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​BrewBot hopes its machine will make craft-beer brewing a breeze

Hipster companies and home-brew experimenters may be able to slake their thirst for small batches of beer with little effort thanks to a Northern Ireland startup's $4,000 automated system.

The BrewBot, designed to ease beer making, costs $4,000 on Kickstarter. The post-Kickstarter price hasn't been set yet.

Stephen Shankland/CNET

DUBLIN -- Today, swanky offices offer employees high-end coffee machines as a job perk. Tomorrow, if a startup called BrewBot gets its way, a beer-making machine might stand next to it.

The company, based in Belfast, Northern Ireland, plans to begin selling its brewing machines in early 2016, said Adam Robertson, vice president of product at BrewBot. The company was brewing a batch at the Web Summit tech conference here, but those who want to try it themselves can sign up for the $4,000 device on the Kickstarter crowdfunding site. The eventual price for post-Kickstarter sales hasn't yet been set, Robertson said Tuesday, but the company hopes to find a market among hip startups and the home-brew crowd. You can currently preorder the device for around $3,400 or £2,200 including shipping.

A beer-making machine about half the height of a refrigerator may sound like a product of very limited appeal, but that's the beauty of the crowdfunding idea: It's a way to find interested customers and use their financial commitment to help bring a new product to market.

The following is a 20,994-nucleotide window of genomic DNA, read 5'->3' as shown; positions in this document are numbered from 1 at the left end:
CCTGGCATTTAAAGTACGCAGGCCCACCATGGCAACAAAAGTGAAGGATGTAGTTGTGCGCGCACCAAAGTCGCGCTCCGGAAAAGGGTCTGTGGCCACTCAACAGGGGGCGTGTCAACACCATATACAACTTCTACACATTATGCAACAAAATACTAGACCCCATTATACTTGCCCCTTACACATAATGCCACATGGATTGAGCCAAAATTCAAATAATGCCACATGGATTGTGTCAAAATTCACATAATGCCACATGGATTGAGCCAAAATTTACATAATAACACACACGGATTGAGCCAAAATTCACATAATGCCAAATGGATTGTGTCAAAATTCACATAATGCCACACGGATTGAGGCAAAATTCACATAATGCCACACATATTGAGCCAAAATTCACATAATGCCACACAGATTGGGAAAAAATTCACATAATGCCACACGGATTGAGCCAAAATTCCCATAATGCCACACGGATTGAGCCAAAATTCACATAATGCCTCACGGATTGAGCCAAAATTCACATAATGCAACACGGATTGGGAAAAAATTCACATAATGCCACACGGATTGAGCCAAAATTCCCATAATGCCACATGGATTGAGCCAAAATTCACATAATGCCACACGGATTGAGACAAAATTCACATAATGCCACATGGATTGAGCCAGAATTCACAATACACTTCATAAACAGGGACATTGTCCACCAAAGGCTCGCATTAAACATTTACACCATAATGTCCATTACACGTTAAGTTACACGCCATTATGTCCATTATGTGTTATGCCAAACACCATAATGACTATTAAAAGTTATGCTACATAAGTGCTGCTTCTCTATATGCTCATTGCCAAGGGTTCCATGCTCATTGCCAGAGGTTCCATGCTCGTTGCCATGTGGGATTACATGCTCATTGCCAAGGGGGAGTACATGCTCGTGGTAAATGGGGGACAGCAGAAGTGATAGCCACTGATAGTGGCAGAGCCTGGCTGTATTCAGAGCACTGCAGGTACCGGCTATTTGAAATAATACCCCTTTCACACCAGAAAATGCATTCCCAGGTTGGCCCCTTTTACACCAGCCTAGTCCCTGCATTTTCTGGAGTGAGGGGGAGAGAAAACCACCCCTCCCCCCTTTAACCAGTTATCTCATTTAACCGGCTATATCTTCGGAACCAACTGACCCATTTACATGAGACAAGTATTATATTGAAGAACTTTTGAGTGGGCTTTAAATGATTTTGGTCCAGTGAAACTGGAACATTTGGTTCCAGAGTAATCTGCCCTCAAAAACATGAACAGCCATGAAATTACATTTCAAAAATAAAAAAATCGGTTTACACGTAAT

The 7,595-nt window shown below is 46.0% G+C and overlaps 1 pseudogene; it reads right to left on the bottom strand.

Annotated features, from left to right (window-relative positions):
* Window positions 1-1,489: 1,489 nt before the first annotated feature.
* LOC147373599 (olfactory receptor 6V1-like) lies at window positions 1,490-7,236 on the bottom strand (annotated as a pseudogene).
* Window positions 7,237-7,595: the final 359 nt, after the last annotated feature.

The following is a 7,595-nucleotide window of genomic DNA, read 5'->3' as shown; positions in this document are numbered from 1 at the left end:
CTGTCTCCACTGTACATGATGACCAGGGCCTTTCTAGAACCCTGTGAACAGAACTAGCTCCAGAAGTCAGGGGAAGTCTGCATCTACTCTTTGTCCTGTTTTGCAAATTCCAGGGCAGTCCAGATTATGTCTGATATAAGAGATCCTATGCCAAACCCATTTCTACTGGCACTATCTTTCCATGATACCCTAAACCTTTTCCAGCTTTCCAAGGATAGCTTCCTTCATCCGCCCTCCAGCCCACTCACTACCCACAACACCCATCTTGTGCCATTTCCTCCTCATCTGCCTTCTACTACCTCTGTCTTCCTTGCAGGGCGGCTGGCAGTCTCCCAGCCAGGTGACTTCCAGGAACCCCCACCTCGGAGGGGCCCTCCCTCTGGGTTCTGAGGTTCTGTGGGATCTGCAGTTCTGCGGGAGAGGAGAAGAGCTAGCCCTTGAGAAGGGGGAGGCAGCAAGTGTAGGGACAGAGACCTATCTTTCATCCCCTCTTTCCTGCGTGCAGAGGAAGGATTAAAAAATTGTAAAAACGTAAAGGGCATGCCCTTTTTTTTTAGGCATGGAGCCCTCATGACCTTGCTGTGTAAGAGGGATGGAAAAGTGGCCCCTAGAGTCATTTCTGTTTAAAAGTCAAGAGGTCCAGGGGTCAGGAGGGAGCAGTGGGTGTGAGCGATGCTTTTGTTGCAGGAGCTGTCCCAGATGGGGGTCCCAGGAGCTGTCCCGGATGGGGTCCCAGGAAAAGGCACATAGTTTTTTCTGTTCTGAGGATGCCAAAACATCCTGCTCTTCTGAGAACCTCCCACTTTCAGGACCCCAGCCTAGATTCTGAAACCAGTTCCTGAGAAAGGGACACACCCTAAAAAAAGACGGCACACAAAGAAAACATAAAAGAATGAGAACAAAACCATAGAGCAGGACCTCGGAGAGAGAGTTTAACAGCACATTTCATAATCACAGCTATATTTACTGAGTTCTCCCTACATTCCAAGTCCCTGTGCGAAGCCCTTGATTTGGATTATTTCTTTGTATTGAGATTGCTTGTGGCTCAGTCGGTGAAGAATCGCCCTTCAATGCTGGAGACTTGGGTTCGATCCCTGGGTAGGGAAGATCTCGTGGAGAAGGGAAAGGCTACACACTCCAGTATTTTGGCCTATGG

The BrewBot is a do-it-yourself product in the craft-beer movement, which embraces flavorful small-batch beers instead of mainstream brands brewed in giant vats. BrewBot tries to balance automation with manual control with its brewing system, taking care of temperature and liquid pumping on its own but using smartphone alerts to get brewers to step in when needed.

BrewBot customers can order $60 prepackaged recipes of specific beers from several established breweries.

Stephen Shankland/CNET

That intervention means a BrewBot can't run totally unattended. And since it takes a week or two to make an India pale ale and three weeks to make a stout, it's not good for the instant-gratification crowd.

Customization comes through the beer recipes, too. Through partnerships with Russian River Brewing Co., Brooklyn Brewery and others, people will be able to make their favorite beers, said Michael McKelvaney, a company programmer. A batch of ingredients costs about $60 and includes enough hops and other raw materials to produce about 20 liters of beer, he said.